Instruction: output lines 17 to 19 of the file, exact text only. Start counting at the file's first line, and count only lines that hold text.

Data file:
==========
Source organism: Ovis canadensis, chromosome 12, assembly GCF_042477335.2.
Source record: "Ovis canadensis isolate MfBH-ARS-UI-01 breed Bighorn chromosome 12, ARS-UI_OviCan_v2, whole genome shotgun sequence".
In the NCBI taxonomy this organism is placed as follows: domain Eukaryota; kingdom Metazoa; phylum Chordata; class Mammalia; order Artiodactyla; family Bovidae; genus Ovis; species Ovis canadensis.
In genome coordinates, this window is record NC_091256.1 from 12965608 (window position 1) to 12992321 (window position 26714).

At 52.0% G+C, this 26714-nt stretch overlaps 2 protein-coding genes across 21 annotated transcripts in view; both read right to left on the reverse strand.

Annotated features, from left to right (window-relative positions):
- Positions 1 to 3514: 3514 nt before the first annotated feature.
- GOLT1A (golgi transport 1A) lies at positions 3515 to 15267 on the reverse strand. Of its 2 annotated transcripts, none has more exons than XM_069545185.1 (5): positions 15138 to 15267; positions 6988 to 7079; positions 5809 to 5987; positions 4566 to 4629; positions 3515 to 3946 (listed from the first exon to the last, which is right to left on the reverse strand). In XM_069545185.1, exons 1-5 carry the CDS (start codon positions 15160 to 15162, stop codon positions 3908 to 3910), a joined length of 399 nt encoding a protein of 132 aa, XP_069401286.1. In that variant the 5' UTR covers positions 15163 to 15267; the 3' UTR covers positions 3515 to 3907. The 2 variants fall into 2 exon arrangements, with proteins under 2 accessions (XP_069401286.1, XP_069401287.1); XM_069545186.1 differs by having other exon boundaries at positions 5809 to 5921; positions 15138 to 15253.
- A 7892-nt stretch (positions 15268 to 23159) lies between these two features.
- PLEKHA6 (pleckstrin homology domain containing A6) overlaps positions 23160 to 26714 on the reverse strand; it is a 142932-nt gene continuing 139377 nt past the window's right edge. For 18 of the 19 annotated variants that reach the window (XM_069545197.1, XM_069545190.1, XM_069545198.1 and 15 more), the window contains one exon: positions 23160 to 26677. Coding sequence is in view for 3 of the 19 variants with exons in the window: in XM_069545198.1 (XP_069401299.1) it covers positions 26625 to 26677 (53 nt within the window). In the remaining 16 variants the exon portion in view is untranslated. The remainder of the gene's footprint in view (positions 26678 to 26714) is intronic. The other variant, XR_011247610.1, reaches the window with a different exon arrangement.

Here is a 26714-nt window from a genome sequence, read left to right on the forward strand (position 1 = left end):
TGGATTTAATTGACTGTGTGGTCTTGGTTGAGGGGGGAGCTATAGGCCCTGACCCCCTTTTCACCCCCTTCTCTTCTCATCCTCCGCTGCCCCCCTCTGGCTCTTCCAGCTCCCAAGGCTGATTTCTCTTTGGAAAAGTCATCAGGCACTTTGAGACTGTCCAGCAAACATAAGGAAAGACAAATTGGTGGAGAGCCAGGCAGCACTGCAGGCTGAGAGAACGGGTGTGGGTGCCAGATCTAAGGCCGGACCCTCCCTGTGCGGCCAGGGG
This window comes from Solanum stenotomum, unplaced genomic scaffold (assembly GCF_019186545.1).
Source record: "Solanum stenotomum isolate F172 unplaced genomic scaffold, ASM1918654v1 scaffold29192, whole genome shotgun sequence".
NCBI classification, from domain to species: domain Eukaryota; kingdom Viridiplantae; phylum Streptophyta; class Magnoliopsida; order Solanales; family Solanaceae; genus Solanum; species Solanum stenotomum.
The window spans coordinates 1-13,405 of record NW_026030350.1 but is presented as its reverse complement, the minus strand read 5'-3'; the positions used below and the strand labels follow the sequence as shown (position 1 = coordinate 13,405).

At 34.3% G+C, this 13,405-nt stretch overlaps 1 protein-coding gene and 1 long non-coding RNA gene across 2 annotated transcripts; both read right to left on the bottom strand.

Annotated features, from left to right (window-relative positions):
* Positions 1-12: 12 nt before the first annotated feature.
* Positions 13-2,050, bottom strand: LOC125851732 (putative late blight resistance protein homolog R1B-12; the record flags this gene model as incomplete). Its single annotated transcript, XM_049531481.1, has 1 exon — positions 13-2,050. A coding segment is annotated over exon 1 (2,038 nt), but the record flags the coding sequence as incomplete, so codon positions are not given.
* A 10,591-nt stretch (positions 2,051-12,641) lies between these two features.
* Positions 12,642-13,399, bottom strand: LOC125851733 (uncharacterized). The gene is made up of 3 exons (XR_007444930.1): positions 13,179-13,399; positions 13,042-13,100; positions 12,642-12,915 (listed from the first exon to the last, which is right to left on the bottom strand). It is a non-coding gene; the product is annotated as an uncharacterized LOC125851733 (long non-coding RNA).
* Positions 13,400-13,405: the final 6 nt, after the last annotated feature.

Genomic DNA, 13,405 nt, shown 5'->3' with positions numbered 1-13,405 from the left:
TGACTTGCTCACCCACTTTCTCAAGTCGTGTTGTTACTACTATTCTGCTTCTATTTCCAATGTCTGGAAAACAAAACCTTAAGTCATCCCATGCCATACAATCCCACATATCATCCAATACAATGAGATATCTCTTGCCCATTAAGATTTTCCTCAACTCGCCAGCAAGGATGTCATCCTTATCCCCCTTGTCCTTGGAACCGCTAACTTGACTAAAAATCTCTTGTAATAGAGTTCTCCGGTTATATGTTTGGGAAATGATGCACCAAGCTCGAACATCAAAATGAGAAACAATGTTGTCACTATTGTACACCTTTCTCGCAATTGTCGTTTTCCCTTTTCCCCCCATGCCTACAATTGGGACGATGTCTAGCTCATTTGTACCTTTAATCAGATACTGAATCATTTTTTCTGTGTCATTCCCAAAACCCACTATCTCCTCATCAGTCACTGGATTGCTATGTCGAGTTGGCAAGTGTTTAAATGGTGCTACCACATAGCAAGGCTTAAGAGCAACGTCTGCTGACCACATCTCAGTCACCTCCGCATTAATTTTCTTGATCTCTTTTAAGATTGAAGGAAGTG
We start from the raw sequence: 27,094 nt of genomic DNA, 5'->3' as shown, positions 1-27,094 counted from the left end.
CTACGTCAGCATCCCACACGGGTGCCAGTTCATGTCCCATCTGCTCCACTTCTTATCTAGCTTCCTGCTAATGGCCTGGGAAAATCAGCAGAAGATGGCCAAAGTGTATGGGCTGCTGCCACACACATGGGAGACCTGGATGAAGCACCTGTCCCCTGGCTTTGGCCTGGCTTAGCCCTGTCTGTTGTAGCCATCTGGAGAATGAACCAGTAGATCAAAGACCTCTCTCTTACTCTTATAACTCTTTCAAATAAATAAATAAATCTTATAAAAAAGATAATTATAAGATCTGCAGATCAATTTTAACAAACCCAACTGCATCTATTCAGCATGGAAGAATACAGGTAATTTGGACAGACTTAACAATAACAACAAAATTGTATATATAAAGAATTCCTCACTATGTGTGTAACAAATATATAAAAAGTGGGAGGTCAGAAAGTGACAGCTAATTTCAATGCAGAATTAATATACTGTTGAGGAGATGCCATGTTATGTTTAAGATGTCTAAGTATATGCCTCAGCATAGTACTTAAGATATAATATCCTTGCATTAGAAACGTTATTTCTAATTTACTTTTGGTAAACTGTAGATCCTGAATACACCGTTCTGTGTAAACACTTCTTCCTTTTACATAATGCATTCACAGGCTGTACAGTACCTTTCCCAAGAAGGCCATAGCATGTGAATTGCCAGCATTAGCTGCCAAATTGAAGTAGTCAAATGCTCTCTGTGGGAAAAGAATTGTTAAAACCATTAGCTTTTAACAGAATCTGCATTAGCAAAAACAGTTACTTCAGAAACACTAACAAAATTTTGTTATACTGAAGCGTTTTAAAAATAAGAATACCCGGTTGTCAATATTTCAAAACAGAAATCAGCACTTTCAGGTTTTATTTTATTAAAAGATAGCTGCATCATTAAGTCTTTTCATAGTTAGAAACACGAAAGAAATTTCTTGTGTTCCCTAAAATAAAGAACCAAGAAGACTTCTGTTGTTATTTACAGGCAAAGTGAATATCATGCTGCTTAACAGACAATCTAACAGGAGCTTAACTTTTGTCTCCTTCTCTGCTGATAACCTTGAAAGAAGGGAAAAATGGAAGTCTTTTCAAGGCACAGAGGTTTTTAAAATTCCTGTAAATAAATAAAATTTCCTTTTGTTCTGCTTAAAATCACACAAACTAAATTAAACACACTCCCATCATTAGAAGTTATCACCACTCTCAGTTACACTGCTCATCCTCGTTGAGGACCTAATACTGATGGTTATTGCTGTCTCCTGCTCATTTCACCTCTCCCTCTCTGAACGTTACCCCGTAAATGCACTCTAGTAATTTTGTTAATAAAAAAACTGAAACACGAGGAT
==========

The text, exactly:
At 34.3% G+C, this 13,405-nt stretch overlaps 1 protein-coding gene and 1 long non-coding RNA gene across 2 annotated transcripts; both read right to left on the bottom strand.

Annotated features, from left to right (window-relative positions):
* Positions 1-12: 12 nt before the first annotated feature.